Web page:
Posts Tagged ‘Borno’

This is the second instalment of my Maiduguri trip tale. MTT. Sounds nice. Dope abbreviation. Sounds like something serious. This is serious biko. As serious as serious can get. But I digress. Part one is here. Let’s get on with it.

So! One of the first things that hit you once the announcement about the descent into Maiduguri is made and you look out the window might be that there is the Maiduguri we all hear of and the Maiduguri you meet (in person). Perfect opposition, especially if you’re besotted with foreign media reports.

It’s the red roofs and cream-colored buildings, the wide expanse of uninhabited land; it is the land itself. Green and luscious one minute, dry and scorched the next. This contrast presents itself throughout the duration of this trip exaggerated many times over by the insurgency.

Immediate thoughts on sights at the airport?

  1. Maiduguri international airport, like several international airports in Nigeria, is, unfortunately, international only in name. The absence of an arrival lounge reduced hopes for a carousel or conveyor belt to mischievous thinking. Fortunately, we didn’t have to wait too long for our bags, and it was off to our lodgings in a convoy dotted with an armed security truck in the front and at the rear.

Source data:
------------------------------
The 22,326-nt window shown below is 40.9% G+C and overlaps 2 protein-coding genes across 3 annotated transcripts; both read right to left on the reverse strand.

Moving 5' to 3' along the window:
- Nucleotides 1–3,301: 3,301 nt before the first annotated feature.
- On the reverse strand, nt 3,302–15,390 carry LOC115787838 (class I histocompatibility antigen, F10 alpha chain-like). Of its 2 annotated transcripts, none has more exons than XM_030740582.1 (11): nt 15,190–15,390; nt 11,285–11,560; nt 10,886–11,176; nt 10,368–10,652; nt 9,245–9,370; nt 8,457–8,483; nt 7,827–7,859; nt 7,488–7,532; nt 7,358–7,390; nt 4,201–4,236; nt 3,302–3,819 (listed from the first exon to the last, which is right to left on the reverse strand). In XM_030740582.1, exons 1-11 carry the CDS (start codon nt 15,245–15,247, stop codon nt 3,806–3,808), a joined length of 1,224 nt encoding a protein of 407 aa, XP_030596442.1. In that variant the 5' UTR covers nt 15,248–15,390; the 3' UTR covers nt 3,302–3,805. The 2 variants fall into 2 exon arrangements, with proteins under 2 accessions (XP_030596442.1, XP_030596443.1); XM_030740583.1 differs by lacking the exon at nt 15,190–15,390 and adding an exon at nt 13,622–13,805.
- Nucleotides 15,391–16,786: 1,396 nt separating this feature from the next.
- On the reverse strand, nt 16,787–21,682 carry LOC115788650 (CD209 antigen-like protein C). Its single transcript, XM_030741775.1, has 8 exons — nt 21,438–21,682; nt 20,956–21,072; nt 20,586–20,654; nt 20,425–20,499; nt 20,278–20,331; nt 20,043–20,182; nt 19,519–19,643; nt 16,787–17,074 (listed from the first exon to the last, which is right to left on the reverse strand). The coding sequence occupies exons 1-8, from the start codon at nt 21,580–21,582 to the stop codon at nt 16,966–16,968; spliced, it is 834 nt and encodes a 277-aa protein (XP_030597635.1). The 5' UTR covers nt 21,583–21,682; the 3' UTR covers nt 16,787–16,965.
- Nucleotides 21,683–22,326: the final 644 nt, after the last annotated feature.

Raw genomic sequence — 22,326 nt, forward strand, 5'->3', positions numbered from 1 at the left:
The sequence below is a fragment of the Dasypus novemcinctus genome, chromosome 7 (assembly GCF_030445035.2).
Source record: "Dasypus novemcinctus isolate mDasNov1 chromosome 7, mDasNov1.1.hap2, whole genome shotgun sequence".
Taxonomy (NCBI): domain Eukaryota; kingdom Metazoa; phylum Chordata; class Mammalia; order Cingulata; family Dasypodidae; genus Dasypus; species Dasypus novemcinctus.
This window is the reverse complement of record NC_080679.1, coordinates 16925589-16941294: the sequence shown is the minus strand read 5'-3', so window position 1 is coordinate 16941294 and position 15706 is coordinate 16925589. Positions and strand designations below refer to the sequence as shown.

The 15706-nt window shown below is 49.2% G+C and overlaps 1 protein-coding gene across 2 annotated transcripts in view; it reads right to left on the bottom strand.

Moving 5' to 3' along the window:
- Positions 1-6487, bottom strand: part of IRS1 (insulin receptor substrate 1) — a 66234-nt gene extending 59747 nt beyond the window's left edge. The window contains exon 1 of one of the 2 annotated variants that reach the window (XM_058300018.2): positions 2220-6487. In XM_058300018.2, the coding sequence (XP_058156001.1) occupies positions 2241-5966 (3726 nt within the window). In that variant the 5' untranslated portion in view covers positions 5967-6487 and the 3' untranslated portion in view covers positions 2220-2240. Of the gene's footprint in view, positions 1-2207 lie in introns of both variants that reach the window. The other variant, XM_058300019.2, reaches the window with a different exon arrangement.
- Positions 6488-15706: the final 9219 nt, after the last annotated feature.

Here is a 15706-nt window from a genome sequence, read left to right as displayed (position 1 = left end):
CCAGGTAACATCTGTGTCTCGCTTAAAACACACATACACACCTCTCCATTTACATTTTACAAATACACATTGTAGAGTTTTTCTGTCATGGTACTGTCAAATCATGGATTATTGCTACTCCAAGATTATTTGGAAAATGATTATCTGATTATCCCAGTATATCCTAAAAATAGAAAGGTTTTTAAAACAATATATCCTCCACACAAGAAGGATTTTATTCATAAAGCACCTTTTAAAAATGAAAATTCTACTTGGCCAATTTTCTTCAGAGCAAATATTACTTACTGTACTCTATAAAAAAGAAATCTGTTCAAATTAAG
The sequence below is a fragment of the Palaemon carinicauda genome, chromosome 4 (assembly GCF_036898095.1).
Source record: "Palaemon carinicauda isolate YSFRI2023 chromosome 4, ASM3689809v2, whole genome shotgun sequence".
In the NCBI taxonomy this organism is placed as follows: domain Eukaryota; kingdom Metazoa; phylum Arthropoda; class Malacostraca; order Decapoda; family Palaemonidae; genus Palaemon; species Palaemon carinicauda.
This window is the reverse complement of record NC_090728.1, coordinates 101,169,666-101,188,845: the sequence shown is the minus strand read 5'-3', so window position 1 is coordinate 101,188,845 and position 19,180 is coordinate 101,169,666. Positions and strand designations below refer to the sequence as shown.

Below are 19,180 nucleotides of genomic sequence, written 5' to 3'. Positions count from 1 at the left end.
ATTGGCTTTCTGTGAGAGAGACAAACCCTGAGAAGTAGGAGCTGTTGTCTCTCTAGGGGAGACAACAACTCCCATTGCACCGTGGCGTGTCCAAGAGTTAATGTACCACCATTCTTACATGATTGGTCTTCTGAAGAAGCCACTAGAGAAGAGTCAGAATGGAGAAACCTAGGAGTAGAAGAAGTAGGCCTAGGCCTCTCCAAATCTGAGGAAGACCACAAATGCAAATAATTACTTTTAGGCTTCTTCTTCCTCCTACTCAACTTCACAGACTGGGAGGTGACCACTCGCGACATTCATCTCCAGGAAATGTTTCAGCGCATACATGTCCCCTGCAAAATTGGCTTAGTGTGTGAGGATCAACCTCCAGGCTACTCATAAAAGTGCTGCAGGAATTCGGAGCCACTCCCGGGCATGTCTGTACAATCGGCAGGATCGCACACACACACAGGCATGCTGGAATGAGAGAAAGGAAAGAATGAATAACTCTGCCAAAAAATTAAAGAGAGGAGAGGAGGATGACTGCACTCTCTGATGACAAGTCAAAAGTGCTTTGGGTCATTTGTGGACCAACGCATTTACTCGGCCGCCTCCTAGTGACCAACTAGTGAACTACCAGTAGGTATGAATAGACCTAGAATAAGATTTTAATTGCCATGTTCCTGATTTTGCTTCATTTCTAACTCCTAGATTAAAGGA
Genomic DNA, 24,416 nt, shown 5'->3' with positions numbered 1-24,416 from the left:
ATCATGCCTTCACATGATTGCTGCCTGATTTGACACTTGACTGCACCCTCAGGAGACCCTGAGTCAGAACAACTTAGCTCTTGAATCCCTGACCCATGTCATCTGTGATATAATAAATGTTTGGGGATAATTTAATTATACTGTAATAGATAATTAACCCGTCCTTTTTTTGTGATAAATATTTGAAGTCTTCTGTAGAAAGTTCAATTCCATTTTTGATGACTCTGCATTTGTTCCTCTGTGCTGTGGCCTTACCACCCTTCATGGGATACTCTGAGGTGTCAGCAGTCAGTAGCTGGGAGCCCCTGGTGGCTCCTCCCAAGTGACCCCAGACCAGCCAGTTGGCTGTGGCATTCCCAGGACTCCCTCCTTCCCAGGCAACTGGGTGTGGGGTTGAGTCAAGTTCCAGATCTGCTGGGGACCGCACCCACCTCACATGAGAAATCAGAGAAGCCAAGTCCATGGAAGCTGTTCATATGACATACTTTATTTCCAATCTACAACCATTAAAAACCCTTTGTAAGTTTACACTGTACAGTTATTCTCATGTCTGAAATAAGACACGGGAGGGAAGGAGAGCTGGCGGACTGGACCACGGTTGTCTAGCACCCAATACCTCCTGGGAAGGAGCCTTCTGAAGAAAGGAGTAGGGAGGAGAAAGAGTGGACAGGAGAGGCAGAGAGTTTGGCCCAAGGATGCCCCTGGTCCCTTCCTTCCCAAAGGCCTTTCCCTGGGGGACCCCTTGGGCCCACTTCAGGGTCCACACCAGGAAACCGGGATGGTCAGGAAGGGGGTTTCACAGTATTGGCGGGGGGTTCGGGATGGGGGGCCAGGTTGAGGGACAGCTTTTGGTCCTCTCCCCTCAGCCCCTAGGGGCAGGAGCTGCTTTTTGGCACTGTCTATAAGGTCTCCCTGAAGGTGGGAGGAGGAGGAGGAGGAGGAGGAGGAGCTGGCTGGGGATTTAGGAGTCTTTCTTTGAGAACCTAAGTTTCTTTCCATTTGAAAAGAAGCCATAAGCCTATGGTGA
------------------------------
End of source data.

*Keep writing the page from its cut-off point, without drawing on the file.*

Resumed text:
2. Decrepit buildings, chipped away at some corners, time, negligence, and incompetence ensuring that even the lettering on the building announcing the airport was barely visible. I confirmed the airport had never been attacked. What was the excuse for this eyesore then?

The second thing I noticed (or that hit me) was the heat. Dry, prickly heat, and yours truly was wrapped in a jalabia and head scarf. I genuinely thought I was going to have heat stroke.

So, we got into our cars and drove in a convoy to our lodgings, a place called Lake Lale Guest Inn. Here’s an idea of the sight I became accustomed to for the rest of the trip.


The first room I was given had bad locks and because I didn’t want any how stories starting from “while she was sleeping…” I asked and was given another room which was cleaned while I was there. Tut tut tut.

We were to have a team debrief at 8:30 pm. I had been warned that the restaurant was a bit slow but I forgot meaning that the chicken and chips I ordered weren’t ready before our meeting. By the time the meeting was done, I got back to my room and asked for the food. It was brought and the rest I captured on twitter.


Anyway, I ate it like that, spoke to Tata and my folks, and slept off, grateful for safety, a roof over my head, and the privilege to be on the delegation to a place I had only heard about. A few mosquitoes, but nothing the airconditioning wouldn’t handle. Or so I thought.

The evening and the morning, the first day. Tomorrow? Bama.

I was born in Kano, and raised (amongst other cities in Nigeria) in Kaduna and in Abuja. My mother says we spoke Hausa fluently at some point, and having lived in some western cities at some other times, we spoke Yoruba too. Matter of fact I vividly remember acting in Yoruba plays in primary school and coming top of the class in Yoruba. My parents are (still) fluent in three Nigerian languages, while I currently struggle with all three. Life isn’t fair.